Apache Week
Issue 197, 5thMay2000:

Copyright 2020 Red Hat, Inc

In this issue

Apache.org defaced; Apache web server not to blame

The apache.org site received a slight, unauthorised, redesign this week after the machine hosting it was victim to an attack. This was made possible due to a number of misconfigured non-related services on the machine and not due to a security hole within the Apache web server itself.

There seems to have been no malicious intent as the only damage was the addition of a mildly ironic "Powered by Microsoft BackOffice" logo to the front page. Those of you who missed it the first time can see it in all its glory on the the attrition mirror. The group responible gave full information of what they had done and how they managed to do it.

Brian Behlendorf, in a message to Apache developers, commented "I think it can be said that this compromise was mostly due to a lack of discipline on the part of those who had root and set up services without considering the ramifications of the way they were installed ... the policy of giving root access to a larger number of people than usual was probably a mistake."

Here are a few simple steps to ensure that your site isn't vulnerable to a similar attack

  • Make sure that the files in your document root are owned by a different user to the one the web server is running as. So if your web server is running as user 'www' make sure your files are not owned by 'www'. This ensures that if someone is able to find a security flaw in the server or your scripts they will not be able to directly alter the contents of your site, making it harder for them to gain access by running trojan programs
  • Don't share your web server document root with your ftp directory. ftp servers are notoriously difficult to configure securely and attackers may be able to take advantage of security flaws in ftp to write files into your web directory that they can execute at will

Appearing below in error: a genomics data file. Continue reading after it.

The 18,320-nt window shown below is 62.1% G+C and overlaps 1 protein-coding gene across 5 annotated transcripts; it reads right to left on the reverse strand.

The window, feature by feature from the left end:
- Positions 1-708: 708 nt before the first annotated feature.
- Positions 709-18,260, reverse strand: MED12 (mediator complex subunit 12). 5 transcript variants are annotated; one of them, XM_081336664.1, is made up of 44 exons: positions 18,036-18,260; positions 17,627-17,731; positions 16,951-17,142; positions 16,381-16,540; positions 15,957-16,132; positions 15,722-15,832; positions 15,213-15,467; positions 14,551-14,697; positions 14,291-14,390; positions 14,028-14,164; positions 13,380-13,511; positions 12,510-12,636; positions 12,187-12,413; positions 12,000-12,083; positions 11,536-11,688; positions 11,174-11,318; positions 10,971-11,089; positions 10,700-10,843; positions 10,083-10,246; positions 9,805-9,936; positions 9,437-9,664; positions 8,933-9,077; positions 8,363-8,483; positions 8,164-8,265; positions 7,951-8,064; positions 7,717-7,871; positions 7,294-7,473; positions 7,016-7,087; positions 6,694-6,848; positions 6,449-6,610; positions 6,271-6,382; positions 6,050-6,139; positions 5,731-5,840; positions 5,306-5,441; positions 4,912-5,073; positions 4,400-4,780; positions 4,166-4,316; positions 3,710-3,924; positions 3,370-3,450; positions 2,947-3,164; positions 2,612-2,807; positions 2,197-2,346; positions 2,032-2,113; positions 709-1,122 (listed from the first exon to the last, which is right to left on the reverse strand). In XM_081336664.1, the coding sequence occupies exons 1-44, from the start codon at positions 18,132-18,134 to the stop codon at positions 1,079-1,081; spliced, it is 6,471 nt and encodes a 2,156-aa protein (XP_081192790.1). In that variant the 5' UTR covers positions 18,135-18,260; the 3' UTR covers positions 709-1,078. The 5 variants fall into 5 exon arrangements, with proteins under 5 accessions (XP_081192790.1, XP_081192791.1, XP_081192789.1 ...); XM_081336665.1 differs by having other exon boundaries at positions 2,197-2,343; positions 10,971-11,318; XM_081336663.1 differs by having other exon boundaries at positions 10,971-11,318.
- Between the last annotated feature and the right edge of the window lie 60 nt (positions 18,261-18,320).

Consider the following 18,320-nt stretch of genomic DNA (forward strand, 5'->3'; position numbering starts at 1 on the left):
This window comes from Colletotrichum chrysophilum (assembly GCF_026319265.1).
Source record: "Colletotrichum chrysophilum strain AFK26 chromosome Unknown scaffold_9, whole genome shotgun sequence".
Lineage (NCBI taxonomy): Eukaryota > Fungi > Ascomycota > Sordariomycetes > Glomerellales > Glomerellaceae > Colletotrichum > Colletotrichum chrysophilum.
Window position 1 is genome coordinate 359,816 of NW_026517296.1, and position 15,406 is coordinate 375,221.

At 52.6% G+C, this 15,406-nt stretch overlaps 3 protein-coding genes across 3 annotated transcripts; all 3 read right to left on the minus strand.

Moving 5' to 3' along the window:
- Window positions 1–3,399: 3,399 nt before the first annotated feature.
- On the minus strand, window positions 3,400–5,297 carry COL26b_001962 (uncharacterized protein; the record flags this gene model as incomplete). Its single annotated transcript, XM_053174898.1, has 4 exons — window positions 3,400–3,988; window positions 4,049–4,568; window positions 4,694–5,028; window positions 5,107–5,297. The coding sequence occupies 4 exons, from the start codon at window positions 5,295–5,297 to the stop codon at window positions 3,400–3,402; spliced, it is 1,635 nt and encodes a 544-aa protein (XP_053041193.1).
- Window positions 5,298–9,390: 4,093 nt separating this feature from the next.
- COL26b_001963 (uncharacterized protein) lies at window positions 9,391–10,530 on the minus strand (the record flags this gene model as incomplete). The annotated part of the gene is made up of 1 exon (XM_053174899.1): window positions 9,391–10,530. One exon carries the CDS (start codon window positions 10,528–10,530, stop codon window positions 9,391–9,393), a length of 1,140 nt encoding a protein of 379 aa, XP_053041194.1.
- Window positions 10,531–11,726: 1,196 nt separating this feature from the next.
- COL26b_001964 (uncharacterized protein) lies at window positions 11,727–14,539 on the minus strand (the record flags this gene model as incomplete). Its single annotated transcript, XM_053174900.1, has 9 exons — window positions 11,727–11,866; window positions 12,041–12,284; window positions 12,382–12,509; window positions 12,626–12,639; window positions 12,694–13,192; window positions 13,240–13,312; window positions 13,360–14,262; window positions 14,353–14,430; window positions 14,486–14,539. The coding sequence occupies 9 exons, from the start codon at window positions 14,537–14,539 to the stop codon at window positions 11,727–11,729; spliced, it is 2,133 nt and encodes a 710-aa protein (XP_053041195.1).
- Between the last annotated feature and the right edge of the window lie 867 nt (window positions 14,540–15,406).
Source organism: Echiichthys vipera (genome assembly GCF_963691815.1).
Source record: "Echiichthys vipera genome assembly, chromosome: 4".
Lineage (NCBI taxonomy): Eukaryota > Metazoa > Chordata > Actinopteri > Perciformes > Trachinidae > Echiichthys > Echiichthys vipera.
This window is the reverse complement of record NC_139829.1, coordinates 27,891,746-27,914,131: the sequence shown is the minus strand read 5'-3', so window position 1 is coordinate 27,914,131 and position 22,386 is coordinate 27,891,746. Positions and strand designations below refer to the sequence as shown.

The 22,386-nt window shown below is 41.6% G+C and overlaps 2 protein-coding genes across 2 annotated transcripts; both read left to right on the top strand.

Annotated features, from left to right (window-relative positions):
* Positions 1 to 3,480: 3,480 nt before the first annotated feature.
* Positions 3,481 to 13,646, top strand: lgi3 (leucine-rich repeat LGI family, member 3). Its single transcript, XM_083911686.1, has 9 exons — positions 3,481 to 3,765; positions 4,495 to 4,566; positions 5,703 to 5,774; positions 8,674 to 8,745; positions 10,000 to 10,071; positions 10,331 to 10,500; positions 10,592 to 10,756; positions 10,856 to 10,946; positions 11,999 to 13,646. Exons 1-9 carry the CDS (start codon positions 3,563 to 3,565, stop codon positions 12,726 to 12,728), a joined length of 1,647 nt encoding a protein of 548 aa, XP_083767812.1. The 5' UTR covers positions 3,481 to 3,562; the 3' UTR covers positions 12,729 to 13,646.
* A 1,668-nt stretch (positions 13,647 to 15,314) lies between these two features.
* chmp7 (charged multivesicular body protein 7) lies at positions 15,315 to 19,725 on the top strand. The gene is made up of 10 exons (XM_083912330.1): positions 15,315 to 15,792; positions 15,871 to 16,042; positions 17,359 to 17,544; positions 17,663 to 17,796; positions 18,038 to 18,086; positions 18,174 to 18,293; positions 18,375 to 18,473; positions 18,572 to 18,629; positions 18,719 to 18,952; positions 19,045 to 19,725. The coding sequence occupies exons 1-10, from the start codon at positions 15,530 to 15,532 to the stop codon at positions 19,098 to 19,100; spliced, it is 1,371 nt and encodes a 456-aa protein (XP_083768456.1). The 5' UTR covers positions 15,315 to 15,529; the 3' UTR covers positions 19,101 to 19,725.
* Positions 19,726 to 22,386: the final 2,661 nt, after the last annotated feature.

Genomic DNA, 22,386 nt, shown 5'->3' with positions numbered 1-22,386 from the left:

• If your site runs the PHP scripting language then consider turning on "safe-mode". This will prevent attackers who are able to upload pages executing arbitrary commands.
  • Audit any scripts you run on your server, paying particular attention to scripts that read and return files based on data passed in the URL or from a form. Without correct checking users could pass in filenames containing "../" sections and potentially read arbitrary files on your system.
  • Where possible only allow users who fully understand the security risks to run CGI or other scripts on your server

The Apache site was unavailable for a period of time on Thursday due to an unrelated problem with the machine hardware. FTP access to the Apache site is unlikely to be restored, and the Apache bug databases are temporarily disabled pending a security audit.

In the news

ZDNet benchmarks Apache

ZDNet examine web server platforms in their article, "Picking the Right Server is Key". They compare Windows 2000 Advanced Server, Netware 5.1, Red Hat Linux using Apache, Solaris using iPlanet, and Solaris using Apache. Their conclusion was the Linux/Apache approach was measurably slower at serving up static HTML but commendably fast at executing CGI scripts. However their benchmark results show that there is little performance difference at all until the server gets to around 1,000 static requests per second.

So if you're running a site on one machine, are expecting over 86 million hits a day, and have the bandwidth to be able to fulfill them, this may be an issue. If you're in that situation, we suggest investing in a few more servers (the more flashy lights the better) and some load balancing hardware as the additional cost outweighs the cost you'll be paying for the bandwidth anyway. We'd also like a shell account on that box, please.